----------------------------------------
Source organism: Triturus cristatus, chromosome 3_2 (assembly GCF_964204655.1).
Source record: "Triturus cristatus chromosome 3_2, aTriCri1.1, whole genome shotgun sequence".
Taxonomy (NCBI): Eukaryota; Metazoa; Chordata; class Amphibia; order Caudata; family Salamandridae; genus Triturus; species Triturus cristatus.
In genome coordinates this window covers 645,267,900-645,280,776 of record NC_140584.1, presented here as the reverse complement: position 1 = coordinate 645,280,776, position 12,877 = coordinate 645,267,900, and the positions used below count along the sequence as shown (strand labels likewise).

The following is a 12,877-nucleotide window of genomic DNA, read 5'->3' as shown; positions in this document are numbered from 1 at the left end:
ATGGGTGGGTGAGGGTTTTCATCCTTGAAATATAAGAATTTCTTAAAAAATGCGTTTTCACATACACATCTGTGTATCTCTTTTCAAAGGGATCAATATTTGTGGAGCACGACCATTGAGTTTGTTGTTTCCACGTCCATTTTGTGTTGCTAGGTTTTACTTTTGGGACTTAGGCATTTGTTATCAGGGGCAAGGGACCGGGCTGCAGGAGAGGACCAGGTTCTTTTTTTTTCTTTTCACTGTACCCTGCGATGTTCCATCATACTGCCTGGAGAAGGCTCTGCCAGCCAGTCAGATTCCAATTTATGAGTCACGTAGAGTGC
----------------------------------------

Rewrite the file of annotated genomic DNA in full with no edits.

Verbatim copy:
Source organism: Triturus cristatus, chromosome 3_2 (assembly GCF_964204655.1).
Source record: "Triturus cristatus chromosome 3_2, aTriCri1.1, whole genome shotgun sequence".
Taxonomy (NCBI): Eukaryota; Metazoa; Chordata; class Amphibia; order Caudata; family Salamandridae; genus Triturus; species Triturus cristatus.
In genome coordinates this window covers 645,267,900-645,280,776 of record NC_140584.1, presented here as the reverse complement: position 1 = coordinate 645,280,776, position 12,877 = coordinate 645,267,900, and the positions used below count along the sequence as shown (strand labels likewise).

The following is a 12,877-nucleotide window of genomic DNA, read 5'->3' as shown; positions in this document are numbered from 1 at the left end:
ATGGGTGGGTGAGGGTTTTCATCCTTGAAATATAAGAATTTCTTAAAAAATGCGTTTTCACATACACATCTGTGTATCTCTTTTCAAAGGGATCAATATTTGTGGAGCACGACCATTGAGTTTGTTGTTTCCACGTCCATTTTGTGTTGCTAGGTTTTACTTTTGGGACTTAGGCATTTGTTATCAGGGGCAAGGGACCGGGCTGCAGGAGAGGACCAGGTTCTTTTTTTTTCTTTTCACTGTACCCTGCGATGTTCCATCATACTGCCTGGAGAAGGCTCTGCCAGCCAGTCAGATTCCAATTTATGAGTCACGTAGAGTGC